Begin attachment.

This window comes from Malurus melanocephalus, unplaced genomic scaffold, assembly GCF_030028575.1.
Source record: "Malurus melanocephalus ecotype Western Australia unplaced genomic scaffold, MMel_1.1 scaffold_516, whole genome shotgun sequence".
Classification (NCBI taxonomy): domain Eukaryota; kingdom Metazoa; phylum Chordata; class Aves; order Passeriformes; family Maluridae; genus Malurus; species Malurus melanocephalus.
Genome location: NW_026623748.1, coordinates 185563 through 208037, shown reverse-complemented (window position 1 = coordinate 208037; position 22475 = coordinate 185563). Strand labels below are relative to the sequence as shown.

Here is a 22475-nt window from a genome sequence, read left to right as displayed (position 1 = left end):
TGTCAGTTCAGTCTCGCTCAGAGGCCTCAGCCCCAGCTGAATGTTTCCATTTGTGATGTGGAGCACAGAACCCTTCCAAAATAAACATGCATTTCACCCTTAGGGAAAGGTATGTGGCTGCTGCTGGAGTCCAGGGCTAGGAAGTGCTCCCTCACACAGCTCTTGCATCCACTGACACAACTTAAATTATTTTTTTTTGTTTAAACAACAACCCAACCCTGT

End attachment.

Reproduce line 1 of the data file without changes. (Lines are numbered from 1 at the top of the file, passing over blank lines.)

This window comes from Malurus melanocephalus, unplaced genomic scaffold, assembly GCF_030028575.1.